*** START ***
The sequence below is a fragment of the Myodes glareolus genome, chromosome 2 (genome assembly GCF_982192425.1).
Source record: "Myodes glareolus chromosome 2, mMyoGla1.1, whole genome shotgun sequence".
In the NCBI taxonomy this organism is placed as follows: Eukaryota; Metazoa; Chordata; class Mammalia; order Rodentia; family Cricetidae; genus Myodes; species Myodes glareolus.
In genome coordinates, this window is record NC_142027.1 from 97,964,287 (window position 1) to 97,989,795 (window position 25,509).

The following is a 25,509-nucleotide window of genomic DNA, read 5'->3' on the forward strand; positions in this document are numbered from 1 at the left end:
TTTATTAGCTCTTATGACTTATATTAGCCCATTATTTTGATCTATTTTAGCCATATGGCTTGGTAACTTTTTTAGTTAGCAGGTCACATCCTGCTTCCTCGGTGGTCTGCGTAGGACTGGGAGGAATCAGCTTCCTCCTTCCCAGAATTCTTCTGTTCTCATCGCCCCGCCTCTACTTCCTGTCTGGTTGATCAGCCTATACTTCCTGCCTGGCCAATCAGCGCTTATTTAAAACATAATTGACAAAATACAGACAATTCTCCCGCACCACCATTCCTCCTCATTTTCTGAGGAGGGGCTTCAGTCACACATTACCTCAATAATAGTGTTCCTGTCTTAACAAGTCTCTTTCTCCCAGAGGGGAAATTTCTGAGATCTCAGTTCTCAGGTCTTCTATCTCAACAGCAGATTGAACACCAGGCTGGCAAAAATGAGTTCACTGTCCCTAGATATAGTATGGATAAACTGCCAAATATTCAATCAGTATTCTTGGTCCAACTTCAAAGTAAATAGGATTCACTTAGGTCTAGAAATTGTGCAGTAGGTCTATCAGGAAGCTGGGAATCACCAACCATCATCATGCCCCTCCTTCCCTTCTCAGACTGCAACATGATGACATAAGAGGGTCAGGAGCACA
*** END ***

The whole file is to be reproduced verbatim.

The sequence below is a fragment of the Myodes glareolus genome, chromosome 2 (genome assembly GCF_982192425.1).
Source record: "Myodes glareolus chromosome 2, mMyoGla1.1, whole genome shotgun sequence".
In the NCBI taxonomy this organism is placed as follows: Eukaryota; Metazoa; Chordata; class Mammalia; order Rodentia; family Cricetidae; genus Myodes; species Myodes glareolus.
In genome coordinates, this window is record NC_142027.1 from 97,964,287 (window position 1) to 97,989,795 (window position 25,509).

The following is a 25,509-nucleotide window of genomic DNA, read 5'->3' on the forward strand; positions in this document are numbered from 1 at the left end:
TTTATTAGCTCTTATGACTTATATTAGCCCATTATTTTGATCTATTTTAGCCATATGGCTTGGTAACTTTTTTAGTTAGCAGGTCACATCCTGCTTCCTCGGTGGTCTGCGTAGGACTGGGAGGAATCAGCTTCCTCCTTCCCAGAATTCTTCTGTTCTCATCGCCCCGCCTCTACTTCCTGTCTGGTTGATCAGCCTATACTTCCTGCCTGGCCAATCAGCGCTTATTTAAAACATAATTGACAAAATACAGACAATTCTCCCGCACCACCATTCCTCCTCATTTTCTGAGGAGGGGCTTCAGTCACACATTACCTCAATAATAGTGTTCCTGTCTTAACAAGTCTCTTTCTCCCAGAGGGGAAATTTCTGAGATCTCAGTTCTCAGGTCTTCTATCTCAACAGCAGATTGAACACCAGGCTGGCAAAAATGAGTTCACTGTCCCTAGATATAGTATGGATAAACTGCCAAATATTCAATCAGTATTCTTGGTCCAACTTCAAAGTAAATAGGATTCACTTAGGTCTAGAAATTGTGCAGTAGGTCTATCAGGAAGCTGGGAATCACCAACCATCATCATGCCCCTCCTTCCCTTCTCAGACTGCAACATGATGACATAAGAGGGTCAGGAGCACA